Notices sorted by graduation date.
Embracing many roles, Dr. Jim Bakhtiar led with grace and skill
UVA had not beaten Virginia Tech in five years when the teams met in Richmond, Virginia, at the 1957 Tobacco Bowl, in front of 22,000 fans and the white-gloved Queen of Tobaccoland.
Dr. Jamshid “Jim” Bakhtiar (Col ’58, Med ’63) kicked off deep, pinning the Hokies on their own 1-yard line. Bakhtiar then took his position at linebacker, manning the middle of the defense as the Cavaliers quickly forced a Tech punt.
On UVA’s first offensive play, quarterback Reece Whitley (Educ ’61) handed off to—who else?—Bakhtiar, for the first of his 28 carries at fullback. He scored four touchdowns and kicked two extra points, accounting for a school-record 26 points in a 38-7 UVA win.
Starring at three positions was all in a day’s work for Bakhtiar, who died Jan. 9, the day after he turned 88. In a lean era for UVA football, he was the show.
“For those three years, he gave the struggling Cavaliers an air of respectability,” a Virginian-Pilot reporter wrote in 1982.
Bakhtiar also gave the team a certain princely presence. Widely considered to be handsome, charming, studious and humble, he embodied a 1950s masculine ideal.
“If there was ever a big man on campus, he was the guy,” teammate Nelson Yarbrough (Col ’59) said.
The twist in the Bakhtiar tale was that this All-American archetype was born in Iran and was a man of two cultures who eventually returned to his native country, only to be forced into a daring escape that sounds like the stuff of movies.
A lifelong seeker, Bakhtiar chalked it up as part of his journey: “For life is experience,” he said in a 1982 profile in The Washington Post. “And I tried to learn and experience all I can.”
The son of an American mother and an Iranian father educated in the U.S., Bakhtiar moved from Iran to Washington, D.C., with his mother and six siblings at age 12 after his parents divorced.
Sports became his way of fitting in.
The Cavaliers did not have a winning season during Bakhtiar’s career, but he became one of the top players in the nation, leading the ACC in rushing in 1956 and earning All-American honors in 1957.
“The Persian Prince,” as Bakhtiar was called, played a year in the Canadian Football League to earn money for medical school at UVA. He specialized in psychiatry and established a practice in California.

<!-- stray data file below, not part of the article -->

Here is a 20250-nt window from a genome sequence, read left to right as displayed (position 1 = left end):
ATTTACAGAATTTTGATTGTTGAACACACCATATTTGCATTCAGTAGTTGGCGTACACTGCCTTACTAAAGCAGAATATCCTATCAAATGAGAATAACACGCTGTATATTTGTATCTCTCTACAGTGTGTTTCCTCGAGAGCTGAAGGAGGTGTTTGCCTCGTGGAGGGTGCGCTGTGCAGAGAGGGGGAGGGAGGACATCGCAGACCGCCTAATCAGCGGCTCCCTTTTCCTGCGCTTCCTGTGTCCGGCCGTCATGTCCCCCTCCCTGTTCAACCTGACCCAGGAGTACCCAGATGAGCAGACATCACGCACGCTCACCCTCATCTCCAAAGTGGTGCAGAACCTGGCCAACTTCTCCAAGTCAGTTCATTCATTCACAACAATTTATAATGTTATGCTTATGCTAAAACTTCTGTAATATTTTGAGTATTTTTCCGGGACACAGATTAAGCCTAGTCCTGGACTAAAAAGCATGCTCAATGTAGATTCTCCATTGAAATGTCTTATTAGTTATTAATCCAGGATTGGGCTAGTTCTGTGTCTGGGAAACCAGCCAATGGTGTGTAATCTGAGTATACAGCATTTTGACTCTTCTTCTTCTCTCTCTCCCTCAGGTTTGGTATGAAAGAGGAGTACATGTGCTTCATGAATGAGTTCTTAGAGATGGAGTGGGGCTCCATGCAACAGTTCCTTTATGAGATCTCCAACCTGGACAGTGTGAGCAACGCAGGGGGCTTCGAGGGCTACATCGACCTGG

Even as he built a life in the U.S., Bakhtiar had a nagging sense of disenfranchisement and a yearning to connect with what he called “the other half of his life,” he told The Washington Post. He moved back to Iran in 1975, established the country’s first psychiatric units and chaired the psychiatry department at the University of Isfahan.
When Ayatollah Ruhollah Khomeini came to power in the Iranian Revolution in 1979, Bakhtiar, who called himself apolitical, was initially hopeful, he said in a 1982 interview.
In time, his situation became untenable. Being U.S.-educated and from a prominent Iranian family, he was viewed as suspicious at best, a possible spy at worst. With his son nearing military age, he made plans to leave. Before he could, he was taken prisoner and interrogated for 30 days.
“It was scary,’ he recalled in 2007. “It wasn’t like playing Virginia Tech.”
The regime seized his bank account and passport and forbade him to leave for five years. Bakhtiar and his family made a harrowing escape, meeting up with guides who led them on a two-day trip on horseback through mountainous terrain until they arrived at the border with Turkey.
Bakhtiar eventually made his way back to Charlottesville, where, with help from friends at UVA, he began assembling a new life. He enjoyed a long and successful second act as a psychiatrist in New Mexico, Virginia and West Virginia. In 2006, he received the Football Writers Association of America All-American Alumni Award, and UVA retired his jersey.
He is survived by five children and eight grandchildren.